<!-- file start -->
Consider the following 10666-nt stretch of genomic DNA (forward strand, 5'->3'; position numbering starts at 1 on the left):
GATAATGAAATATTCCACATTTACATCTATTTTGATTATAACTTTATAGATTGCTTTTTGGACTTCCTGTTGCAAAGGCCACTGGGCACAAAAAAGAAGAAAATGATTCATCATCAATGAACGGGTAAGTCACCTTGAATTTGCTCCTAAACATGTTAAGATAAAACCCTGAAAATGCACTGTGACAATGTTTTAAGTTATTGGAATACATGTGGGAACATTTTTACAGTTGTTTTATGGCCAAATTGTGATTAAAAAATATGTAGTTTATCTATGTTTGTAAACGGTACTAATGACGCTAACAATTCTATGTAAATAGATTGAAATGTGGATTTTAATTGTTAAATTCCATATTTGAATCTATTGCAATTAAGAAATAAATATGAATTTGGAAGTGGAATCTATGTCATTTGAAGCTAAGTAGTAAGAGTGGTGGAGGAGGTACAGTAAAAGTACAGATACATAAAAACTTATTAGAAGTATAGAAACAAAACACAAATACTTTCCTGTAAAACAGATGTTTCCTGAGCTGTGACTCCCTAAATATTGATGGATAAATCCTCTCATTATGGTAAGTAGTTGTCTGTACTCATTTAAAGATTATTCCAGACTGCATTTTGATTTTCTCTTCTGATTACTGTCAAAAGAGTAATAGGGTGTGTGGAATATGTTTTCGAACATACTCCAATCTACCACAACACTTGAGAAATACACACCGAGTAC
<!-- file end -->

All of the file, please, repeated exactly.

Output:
Consider the following 10666-nt stretch of genomic DNA (forward strand, 5'->3'; position numbering starts at 1 on the left):
GATAATGAAATATTCCACATTTACATCTATTTTGATTATAACTTTATAGATTGCTTTTTGGACTTCCTGTTGCAAAGGCCACTGGGCACAAAAAAGAAGAAAATGATTCATCATCAATGAACGGGTAAGTCACCTTGAATTTGCTCCTAAACATGTTAAGATAAAACCCTGAAAATGCACTGTGACAATGTTTTAAGTTATTGGAATACATGTGGGAACATTTTTACAGTTGTTTTATGGCCAAATTGTGATTAAAAAATATGTAGTTTATCTATGTTTGTAAACGGTACTAATGACGCTAACAATTCTATGTAAATAGATTGAAATGTGGATTTTAATTGTTAAATTCCATATTTGAATCTATTGCAATTAAGAAATAAATATGAATTTGGAAGTGGAATCTATGTCATTTGAAGCTAAGTAGTAAGAGTGGTGGAGGAGGTACAGTAAAAGTACAGATACATAAAAACTTATTAGAAGTATAGAAACAAAACACAAATACTTTCCTGTAAAACAGATGTTTCCTGAGCTGTGACTCCCTAAATATTGATGGATAAATCCTCTCATTATGGTAAGTAGTTGTCTGTACTCATTTAAAGATTATTCCAGACTGCATTTTGATTTTCTCTTCTGATTACTGTCAAAAGAGTAATAGGGTGTGTGGAATATGTTTTCGAACATACTCCAATCTACCACAACACTTGAGAAATACACACCGAGTAC